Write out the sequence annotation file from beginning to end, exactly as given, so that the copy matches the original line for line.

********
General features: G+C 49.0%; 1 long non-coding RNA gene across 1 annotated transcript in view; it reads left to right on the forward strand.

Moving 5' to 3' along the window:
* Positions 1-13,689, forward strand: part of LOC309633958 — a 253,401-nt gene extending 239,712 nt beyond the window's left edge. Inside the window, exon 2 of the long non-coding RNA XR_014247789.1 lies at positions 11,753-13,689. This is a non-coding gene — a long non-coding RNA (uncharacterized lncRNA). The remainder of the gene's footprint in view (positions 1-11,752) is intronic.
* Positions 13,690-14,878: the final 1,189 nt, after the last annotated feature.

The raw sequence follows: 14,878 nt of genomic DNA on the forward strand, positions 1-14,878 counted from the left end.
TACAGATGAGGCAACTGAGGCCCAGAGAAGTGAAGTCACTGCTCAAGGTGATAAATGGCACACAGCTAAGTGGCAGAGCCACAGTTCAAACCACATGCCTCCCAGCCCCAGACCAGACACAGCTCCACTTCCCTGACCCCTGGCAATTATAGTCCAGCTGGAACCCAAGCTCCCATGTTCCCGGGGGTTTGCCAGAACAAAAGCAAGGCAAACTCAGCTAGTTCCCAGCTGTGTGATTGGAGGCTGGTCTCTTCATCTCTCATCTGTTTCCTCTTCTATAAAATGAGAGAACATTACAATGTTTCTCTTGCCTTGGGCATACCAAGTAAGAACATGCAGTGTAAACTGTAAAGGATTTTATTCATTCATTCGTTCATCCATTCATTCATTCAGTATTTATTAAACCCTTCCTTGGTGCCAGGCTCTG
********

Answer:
General features: G+C 49.0%; 1 long non-coding RNA gene across 1 annotated transcript in view; it reads left to right on the forward strand.

Moving 5' to 3' along the window:
* Positions 1-13,689, forward strand: part of LOC309633958 — a 253,401-nt gene extending 239,712 nt beyond the window's left edge. Inside the window, exon 2 of the long non-coding RNA XR_014247789.1 lies at positions 11,753-13,689. This is a non-coding gene — a long non-coding RNA (uncharacterized lncRNA). The remainder of the gene's footprint in view (positions 1-11,752) is intronic.
* Positions 13,690-14,878: the final 1,189 nt, after the last annotated feature.

The raw sequence follows: 14,878 nt of genomic DNA on the forward strand, positions 1-14,878 counted from the left end.
TACAGATGAGGCAACTGAGGCCCAGAGAAGTGAAGTCACTGCTCAAGGTGATAAATGGCACACAGCTAAGTGGCAGAGCCACAGTTCAAACCACATGCCTCCCAGCCCCAGACCAGACACAGCTCCACTTCCCTGACCCCTGGCAATTATAGTCCAGCTGGAACCCAAGCTCCCATGTTCCCGGGGGTTTGCCAGAACAAAAGCAAGGCAAACTCAGCTAGTTCCCAGCTGTGTGATTGGAGGCTGGTCTCTTCATCTCTCATCTGTTTCCTCTTCTATAAAATGAGAGAACATTACAATGTTTCTCTTGCCTTGGGCATACCAAGTAAGAACATGCAGTGTAAACTGTAAAGGATTTTATTCATTCATTCGTTCATCCATTCATTCATTCAGTATTTATTAAACCCTTCCTTGGTGCCAGGCTCTG